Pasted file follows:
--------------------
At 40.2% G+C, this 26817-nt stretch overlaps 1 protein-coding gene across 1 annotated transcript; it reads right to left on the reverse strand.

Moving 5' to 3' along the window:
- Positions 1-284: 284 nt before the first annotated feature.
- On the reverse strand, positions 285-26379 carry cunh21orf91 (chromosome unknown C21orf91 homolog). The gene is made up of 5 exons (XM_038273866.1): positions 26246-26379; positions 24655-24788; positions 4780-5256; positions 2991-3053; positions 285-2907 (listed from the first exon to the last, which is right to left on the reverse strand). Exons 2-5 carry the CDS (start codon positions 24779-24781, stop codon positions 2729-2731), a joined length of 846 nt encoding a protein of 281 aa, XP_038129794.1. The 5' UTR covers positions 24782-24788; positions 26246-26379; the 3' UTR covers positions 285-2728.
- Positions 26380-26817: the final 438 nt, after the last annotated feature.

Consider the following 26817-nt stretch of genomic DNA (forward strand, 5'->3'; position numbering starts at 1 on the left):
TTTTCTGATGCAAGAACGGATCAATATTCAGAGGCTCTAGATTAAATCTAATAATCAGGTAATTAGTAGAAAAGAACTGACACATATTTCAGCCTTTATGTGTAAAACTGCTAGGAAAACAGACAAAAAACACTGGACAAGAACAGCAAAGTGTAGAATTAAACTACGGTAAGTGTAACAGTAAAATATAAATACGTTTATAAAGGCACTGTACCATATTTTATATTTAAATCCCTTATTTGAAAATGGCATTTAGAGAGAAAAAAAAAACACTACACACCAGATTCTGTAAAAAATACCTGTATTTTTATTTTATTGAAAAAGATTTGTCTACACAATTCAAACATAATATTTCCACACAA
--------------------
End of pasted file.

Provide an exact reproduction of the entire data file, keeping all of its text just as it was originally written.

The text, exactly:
At 40.2% G+C, this 26817-nt stretch overlaps 1 protein-coding gene across 1 annotated transcript; it reads right to left on the reverse strand.

Moving 5' to 3' along the window:
- Positions 1-284: 284 nt before the first annotated feature.
- On the reverse strand, positions 285-26379 carry cunh21orf91 (chromosome unknown C21orf91 homolog). The gene is made up of 5 exons (XM_038273866.1): positions 26246-26379; positions 24655-24788; positions 4780-5256; positions 2991-3053; positions 285-2907 (listed from the first exon to the last, which is right to left on the reverse strand). Exons 2-5 carry the CDS (start codon positions 24779-24781, stop codon positions 2729-2731), a joined length of 846 nt encoding a protein of 281 aa, XP_038129794.1. The 5' UTR covers positions 24782-24788; positions 26246-26379; the 3' UTR covers positions 285-2728.
- Positions 26380-26817: the final 438 nt, after the last annotated feature.

Consider the following 26817-nt stretch of genomic DNA (forward strand, 5'->3'; position numbering starts at 1 on the left):
TTTTCTGATGCAAGAACGGATCAATATTCAGAGGCTCTAGATTAAATCTAATAATCAGGTAATTAGTAGAAAAGAACTGACACATATTTCAGCCTTTATGTGTAAAACTGCTAGGAAAACAGACAAAAAACACTGGACAAGAACAGCAAAGTGTAGAATTAAACTACGGTAAGTGTAACAGTAAAATATAAATACGTTTATAAAGGCACTGTACCATATTTTATATTTAAATCCCTTATTTGAAAATGGCATTTAGAGAGAAAAAAAAAACACTACACACCAGATTCTGTAAAAAATACCTGTATTTTTATTTTATTGAAAAAGATTTGTCTACACAATTCAAACATAATATTTCCACACAA